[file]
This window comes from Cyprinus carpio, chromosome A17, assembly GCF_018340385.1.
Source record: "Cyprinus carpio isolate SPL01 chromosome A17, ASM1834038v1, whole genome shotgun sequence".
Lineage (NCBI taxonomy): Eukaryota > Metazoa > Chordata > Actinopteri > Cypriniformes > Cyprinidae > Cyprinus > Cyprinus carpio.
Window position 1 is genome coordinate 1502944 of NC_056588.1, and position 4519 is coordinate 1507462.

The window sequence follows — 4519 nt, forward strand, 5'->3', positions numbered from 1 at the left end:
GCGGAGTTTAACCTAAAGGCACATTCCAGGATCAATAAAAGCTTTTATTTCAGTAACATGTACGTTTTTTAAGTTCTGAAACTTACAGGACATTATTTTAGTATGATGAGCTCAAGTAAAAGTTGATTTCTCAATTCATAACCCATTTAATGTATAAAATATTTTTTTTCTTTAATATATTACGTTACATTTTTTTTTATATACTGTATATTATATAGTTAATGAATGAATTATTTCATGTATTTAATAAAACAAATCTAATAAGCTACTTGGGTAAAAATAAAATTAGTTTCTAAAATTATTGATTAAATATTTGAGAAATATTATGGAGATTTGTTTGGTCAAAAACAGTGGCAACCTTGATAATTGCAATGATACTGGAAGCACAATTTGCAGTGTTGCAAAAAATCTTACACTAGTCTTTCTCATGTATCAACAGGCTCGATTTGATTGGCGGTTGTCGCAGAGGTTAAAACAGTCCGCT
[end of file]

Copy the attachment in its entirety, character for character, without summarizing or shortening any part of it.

This window comes from Cyprinus carpio, chromosome A17, assembly GCF_018340385.1.
Source record: "Cyprinus carpio isolate SPL01 chromosome A17, ASM1834038v1, whole genome shotgun sequence".
Lineage (NCBI taxonomy): Eukaryota > Metazoa > Chordata > Actinopteri > Cypriniformes > Cyprinidae > Cyprinus > Cyprinus carpio.
Window position 1 is genome coordinate 1502944 of NC_056588.1, and position 4519 is coordinate 1507462.

The window sequence follows — 4519 nt, forward strand, 5'->3', positions numbered from 1 at the left end:
GCGGAGTTTAACCTAAAGGCACATTCCAGGATCAATAAAAGCTTTTATTTCAGTAACATGTACGTTTTTTAAGTTCTGAAACTTACAGGACATTATTTTAGTATGATGAGCTCAAGTAAAAGTTGATTTCTCAATTCATAACCCATTTAATGTATAAAATATTTTTTTTCTTTAATATATTACGTTACATTTTTTTTTATATACTGTATATTATATAGTTAATGAATGAATTATTTCATGTATTTAATAAAACAAATCTAATAAGCTACTTGGGTAAAAATAAAATTAGTTTCTAAAATTATTGATTAAATATTTGAGAAATATTATGGAGATTTGTTTGGTCAAAAACAGTGGCAACCTTGATAATTGCAATGATACTGGAAGCACAATTTGCAGTGTTGCAAAAAATCTTACACTAGTCTTTCTCATGTATCAACAGGCTCGATTTGATTGGCGGTTGTCGCAGAGGTTAAAACAGTCCGCT